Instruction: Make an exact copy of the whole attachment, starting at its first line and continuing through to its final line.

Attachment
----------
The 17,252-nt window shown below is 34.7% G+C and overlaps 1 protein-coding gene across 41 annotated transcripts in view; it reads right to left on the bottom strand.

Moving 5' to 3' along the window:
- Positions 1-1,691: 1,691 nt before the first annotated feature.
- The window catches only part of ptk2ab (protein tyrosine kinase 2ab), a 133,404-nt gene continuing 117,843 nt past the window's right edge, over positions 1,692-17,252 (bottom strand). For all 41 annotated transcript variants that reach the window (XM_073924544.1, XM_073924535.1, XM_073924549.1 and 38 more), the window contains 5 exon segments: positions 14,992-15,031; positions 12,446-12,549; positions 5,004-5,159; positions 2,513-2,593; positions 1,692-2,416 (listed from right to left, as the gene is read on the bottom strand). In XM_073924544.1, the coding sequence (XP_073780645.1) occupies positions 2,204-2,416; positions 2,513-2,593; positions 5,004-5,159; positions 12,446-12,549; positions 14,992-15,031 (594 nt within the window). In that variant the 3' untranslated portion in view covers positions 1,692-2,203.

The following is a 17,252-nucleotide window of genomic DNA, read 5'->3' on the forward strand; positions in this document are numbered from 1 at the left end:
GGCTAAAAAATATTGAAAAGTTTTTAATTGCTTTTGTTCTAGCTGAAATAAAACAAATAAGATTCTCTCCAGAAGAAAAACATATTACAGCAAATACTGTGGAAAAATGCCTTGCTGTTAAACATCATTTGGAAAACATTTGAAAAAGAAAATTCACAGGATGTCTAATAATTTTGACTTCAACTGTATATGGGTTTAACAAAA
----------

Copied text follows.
The 17,252-nt window shown below is 34.7% G+C and overlaps 1 protein-coding gene across 41 annotated transcripts in view; it reads right to left on the bottom strand.

Moving 5' to 3' along the window:
- Positions 1-1,691: 1,691 nt before the first annotated feature.
- The window catches only part of ptk2ab (protein tyrosine kinase 2ab), a 133,404-nt gene continuing 117,843 nt past the window's right edge, over positions 1,692-17,252 (bottom strand). For all 41 annotated transcript variants that reach the window (XM_073924544.1, XM_073924535.1, XM_073924549.1 and 38 more), the window contains 5 exon segments: positions 14,992-15,031; positions 12,446-12,549; positions 5,004-5,159; positions 2,513-2,593; positions 1,692-2,416 (listed from right to left, as the gene is read on the bottom strand). In XM_073924544.1, the coding sequence (XP_073780645.1) occupies positions 2,204-2,416; positions 2,513-2,593; positions 5,004-5,159; positions 12,446-12,549; positions 14,992-15,031 (594 nt within the window). In that variant the 3' untranslated portion in view covers positions 1,692-2,203.

The following is a 17,252-nucleotide window of genomic DNA, read 5'->3' on the forward strand; positions in this document are numbered from 1 at the left end:
GGCTAAAAAATATTGAAAAGTTTTTAATTGCTTTTGTTCTAGCTGAAATAAAACAAATAAGATTCTCTCCAGAAGAAAAACATATTACAGCAAATACTGTGGAAAAATGCCTTGCTGTTAAACATCATTTGGAAAACATTTGAAAAAGAAAATTCACAGGATGTCTAATAATTTTGACTTCAACTGTATATGGGTTTAACAAAA